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Westbrook, Minnesota
January 22, 2014     Sentinel Tribune
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January 22, 2014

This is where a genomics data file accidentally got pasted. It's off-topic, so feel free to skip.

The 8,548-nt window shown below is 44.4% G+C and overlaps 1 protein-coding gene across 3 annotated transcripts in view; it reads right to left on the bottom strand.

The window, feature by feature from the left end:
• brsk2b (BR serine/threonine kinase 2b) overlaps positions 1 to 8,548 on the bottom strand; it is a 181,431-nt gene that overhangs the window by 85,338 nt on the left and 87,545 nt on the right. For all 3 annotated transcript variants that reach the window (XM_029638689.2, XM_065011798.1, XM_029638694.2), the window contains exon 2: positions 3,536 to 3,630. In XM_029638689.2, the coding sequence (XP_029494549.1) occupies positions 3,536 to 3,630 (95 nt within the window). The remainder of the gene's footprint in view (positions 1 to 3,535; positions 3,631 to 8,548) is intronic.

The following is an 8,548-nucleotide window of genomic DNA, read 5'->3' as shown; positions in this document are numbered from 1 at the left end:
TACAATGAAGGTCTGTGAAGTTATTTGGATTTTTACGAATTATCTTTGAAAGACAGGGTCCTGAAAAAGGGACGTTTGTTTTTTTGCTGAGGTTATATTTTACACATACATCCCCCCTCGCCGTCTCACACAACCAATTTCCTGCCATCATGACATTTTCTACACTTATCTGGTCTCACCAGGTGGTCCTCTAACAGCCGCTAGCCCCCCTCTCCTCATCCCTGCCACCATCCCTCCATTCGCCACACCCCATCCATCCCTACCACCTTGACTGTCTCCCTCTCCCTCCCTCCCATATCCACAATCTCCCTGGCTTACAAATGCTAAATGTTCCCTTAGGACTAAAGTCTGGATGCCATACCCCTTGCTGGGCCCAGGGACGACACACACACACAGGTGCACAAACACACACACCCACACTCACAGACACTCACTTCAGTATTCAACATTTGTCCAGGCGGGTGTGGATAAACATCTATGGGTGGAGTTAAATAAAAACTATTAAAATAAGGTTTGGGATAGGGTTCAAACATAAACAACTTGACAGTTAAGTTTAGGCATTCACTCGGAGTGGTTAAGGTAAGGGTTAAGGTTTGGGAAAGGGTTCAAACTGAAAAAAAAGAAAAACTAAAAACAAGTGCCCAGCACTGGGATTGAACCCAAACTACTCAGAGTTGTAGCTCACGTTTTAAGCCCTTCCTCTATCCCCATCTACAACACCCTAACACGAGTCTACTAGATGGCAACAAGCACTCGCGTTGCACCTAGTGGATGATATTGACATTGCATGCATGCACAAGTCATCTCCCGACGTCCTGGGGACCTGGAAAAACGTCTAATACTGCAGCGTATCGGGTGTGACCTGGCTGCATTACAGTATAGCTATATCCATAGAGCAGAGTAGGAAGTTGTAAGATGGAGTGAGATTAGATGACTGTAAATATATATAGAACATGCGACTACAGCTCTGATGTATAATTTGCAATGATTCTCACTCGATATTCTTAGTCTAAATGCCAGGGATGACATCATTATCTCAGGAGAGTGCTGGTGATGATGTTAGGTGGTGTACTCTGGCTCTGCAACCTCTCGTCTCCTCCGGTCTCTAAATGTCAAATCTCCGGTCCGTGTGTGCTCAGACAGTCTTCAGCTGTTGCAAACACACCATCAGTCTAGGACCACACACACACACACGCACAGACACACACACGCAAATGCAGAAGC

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SENTINEL TRIBUNE Wednesday, January 22, 2014 Page 6 i, Van L0hs attend WALNUT GROVE SENIOR American Farm Bureau NUTRITION SERVICES= Annual Con entio January27-31,2014 steak, broccoli-cauliflower v n Senior Dining serving at salad, augratin potatoes, cup- Country View Senior I, iving cakes Community at 11:30 a.m.,Friday- Grilled chicken/ David and Carolyn Van Loh of Westbrook in Cottonwood County attend- ed the American Farm Bureau Federation (AFBF) Annual Convention held in San Antonio, Texas, January 11-15. David serves as the District III Director on the Minnesota Farm Bureau Board Federation of Directors. Over 70 Farm Bureau members from Minnesota were among 7,000 Farm Bureau members represent- ing each state and Puerto Rico at the AFBF Annual Convention. The conven- tion also featured work- shops and seminars, as well as, the national resolutions session, which set policies for the upcoming year. For information Farm Bureau, visit www.fbmn.org WESTBR00K SENIOR SERVICES Monday thru Friday. Monday - Chicken lasa- gna, mixed veggies, biscuit, fruit cocktail Tuesday - Roast beef, mashed potatoes/gravy, beets, pistachio dessert Wednesday BBQ's, potato salad, baked beans, fruit pizza Thursday - County fried bacon & cheese, baby reds, peas, ice cream For reservations call 859- 2133 one day in advance. Senior Dining is a joint partnership of your commu- nity and Lutheran Social Services, funded, in part, under the Older Americans Act. MIRROR OF BYGONE DAYS Jan. 22-27, 2014 Senior Nutrition Services serving at the The Recipe at 11:30 a.m. each operating day. Wednesday: Spaghetti, lettuce salad, veggies, pud- d'mg Thursday: Beef stew, bis- cuit, pears Friday: Chicken, baked potato, corn, Jell-O/fi'uit Monday: Swiss steak, baked potato, carrots, cake Menus subject to change For reservations call Angie at The Recipe, 274-5352 by noon one day in advance. Lutheran Social Services is funded in part under the Older Americans Act under contract with the Southwest Agency on Aging. GLANCES IN THE PAST FIFTEEN YEARS AGO January 20, 1999 Westbrook school board has approved all-day, every day kindergarten, beginning March 1. The kindergarten classes have joined for the last 9 weeks of school in the past. The 1998 Legislature has amended the School Immunization Law to include a Hepatitis B requirement. The revised law required Hepatitis B immunization for kindergartners beginning in the 2000-01 school year and for 7th graders beginning in the 2001-02 school year. THIRTY YEARS AGO January 19, 1984 Gina Christians of Westbrook was named Cottonwood County Beef Princess at the annual Beef Royale Banquet last Saturday. Gina is the daughter of Harley and Bernice Christians of Westbrook and is a senior at Westbrook High School. Attendants were Rebecca Bloch of Westbrook and Julianne Tibodeau of Heron Lake. A flock of 35 wild turkeys have adopted Carrie as their home. The birds use the same tree for roosting every night, the big one in the Keith Dumos yard. The turkeys are pretty well domesticated and there is no season on them. The Westbrook FFA has built and replenishes several pheasant feeders in the area to help keep the wild birds alive throughout the winter. Residents are asked to notify the FFA if they know of a location where a feeder would be useful. Wildlife Committee Chairman is Shannon Cohrs. FORTY FIVE YEARS AGO January 23, 1969 Westbrook has won two of its last three wrestling meets and two good reasons are Ray Olsem and Tim Peterson. Olsem and Peterson have not lost a match this year. Carol Olsen, a student attending the U of MN Morris, will be student teaching winter quarter at the Longfellow Elementary School in Morris.. She is the daughter of Mr. and Mrs. Menard Olsen. FIFTEEN YEARS AGO January 20, 1999 The ftrst phase of the reno- vation on the fire engine stalls in the community build- ing was started last week. The frame work for the office and meeting room has been completed. The ambulance will remain in its place in the building, but the fire equip- ment has been moved to the new building. Snow Week candidates for queen are Kari Er~stad, Gretchen Warner, [lecky Nelson, Rim Warner, Artaanda Hanson, and Becky Hughes. King candidates are I)ustin Knapper, Jesse Jonson, Scott Gundermann, Kris Nott, Tim Sell, and Ted Enstad. THIRTY YEARS AGO January 19, 1984 Bill Alcorn, a 1973 Walnut Grove High School graduate, recently moved from Minneapolis to Nashville, TN and has been earning living expenses by writing commer- cials. Nineteen members of the Walnut Grove Lions Club were on hand Saturday after- noon to load out newsprint they had collected over the Mark your calendar and plan to attend the 2014 Pipestone Lamb and Wool Program Lambing Time Short Course and Bus Tour which will be held on January 31 and February 1 in Pipestone. We have an excellent program 212108 past several months. A total of 34,600 pounds was loaded (17 plus ton) on the semi- truck that made the pick up. FORTY FIVE YEARS AGO January 23, 1969 The Revere common School District No. 1749 will hold a special board meeting and election on Thursday, January 30, to consider the dissolution of the district. The Revere High School stu- dents attend the Walnut Grove High School. Adult education classes in industrial arts, music, physi- cal fitness for women, typing and shorthand, and introduc- tory art will be offered this winter in the Walnut Grove High School. The classes will continue for 8-10 weeks. Adult classes in home eco- nomics and agriculture are already underway. Tom Masterson recently became the first Walnut Grove player to become a starter on the U of MN bas- ketball team. A sophomore, Masterson averaging 10 points per game in the Big Ten and is second in rebound- ing for the Gophers. ram planned and we will be touring two .outstanding sheep operation. The pro- gram starts with an optional Friday evening discussion. Saturday will begin with lambing time management and health topics. The after- noon will be spent touring and viewing two successful sheep operation. Topics include: "We Care" Sheep Management Practices, Production Record Keeping Systems, Internal Parasite Control & Strategic Worming, Golden Era of Sheep Production, Identifying and Treating Common Ewe Health concerns, Ways to Make Lambing Time Easier and Managing the Leading Killers of Baby Lambs. The purpose of this short course and bus tour is to help producers recognize and effectively deal with common lambing time problems. We are fortu- nate to have highly quali- fied sheep veterinarians on the program to share their thought on common lamb and ewe health problems. Touring two top area sheep operation in the afternoon will provide an opportunity for individuals to see first- hand how other sheep pro- ducers recognize and deal with lambing time prob- lems. You will see how they lay out their lambing barn, set up creep pens, graft lambs, dock, vaccinate, feed and management of their lambs and ewes. The farm demonstration session will provide an excellent leam- mg opportunity. For those who are unable to attend our short course and bus tour please consid- er our web based Lambing Time Management Series which consists of 6 record- ed topics that can be view through an Internet connec- tion in the comfort of your home or office. For more information visit our web page www. pipestonesheep.com or con- tact Jodi Christensen, jodi. christensen@mnwest.edu (507) 825-6806. to Allan and Marilyn Farber will cele- brate their 60th Anniversary on . January 30. Their Anniversary children request a card shower in honor of this mon- umental occasion. They were married on January 30, 1954 in Young America, MN. Greetings may be sent to the cou- ple at Huntington Park Care Center, 1507 East Gold Coast Road, Papillion, NE 68046. I nnlng Program Focuses on Preserving Your Farm or Small Business Southwest Minnesota Farm Business Management Association (SWMFBMA) has joined with the University of Minnesota Extension to present "Long- Term Health Care Planning: Preserving Your Farm or Small Business." This workshop is filled with practical information and strategies focused on help- ing farm families and small business owners preserve their business from long- term health care costs. Workshop participants gain a greater understand- ing of the probability of needing long-term care, today's cost for long-term care, the federal Medicare and Medicaid programs and what they will and will not pay for, self-pay and self-insure options, and a discussion of long-term care insurance. As part of the workshop, partici- pants will receive a detailed workbook as a take-home reference. The result is the understanding and skills to begin development and implementation of a long- term health care plan. Given today's cost of long-term health care, a family business can be put at financial risk. Having a long-term health care plan in place, can protect the business from risk and ena- ble you to pass that business onto the next generation. "Long-Term Health Care Planning: Preserving Your Farm or Small Business" is scheduled for February 18, 2014 from 1:30 to 4:00 pm at the Southwest Research and Outreach Center in Lamberton located at 23669 130th Street. The workshop cost is $20.00 and space is limited. To pre-register for the work- shop, contact Barb Leuning at 507-752-5094. The workshop is jointly sponsored by the Southwest Minnesota Farm Business Management Association in cooperation with University of Minnesota Extension FIED ADS 274-6136 OR 1-800-410-1859 212106 Homeowners and business owners should watch for a buildup of ice on or above their gas meters and service reg- ulators. Snowfall and temperature changes can combine to create potentially hazardous conditions for the operation of gas util- ities. When snow melts from roofs or eaves and drips onto me- ters and gas service regulators, it usually re-freezes, forming an ice block that can seal off the vent on the gas service reg- ulator. With the vent sealed, the regulator doesn't work properly and one of two things could happen. Gas pressure can build up inside the building, resulting in a fire or explosion or the lack of flow will result in loss of service and no heat. Either situation is serious. Outside meter and service regulator sets should be kept clear of dripping water and snow accumulation. Snow re- moved from driveways, walks, streets or parking lots should not be placed near a meter set, service regular or other gas facility. And if your regulator does become covered with ice, don't try to remove the ice by yourself, because you could damage the equipment. Call your natural gas supplier and have it done safely. Contractors, residents and building owners should exercise caution when removing ice and snow from areas around a building, as well. Neither the blown snow nor snow removal equipment itself should come in contact with utilities. If you smell gas, lose service, or your appliances are mal- functioning, leave your home, go to a neighbor's and call your natural gas supplier immediately. i i f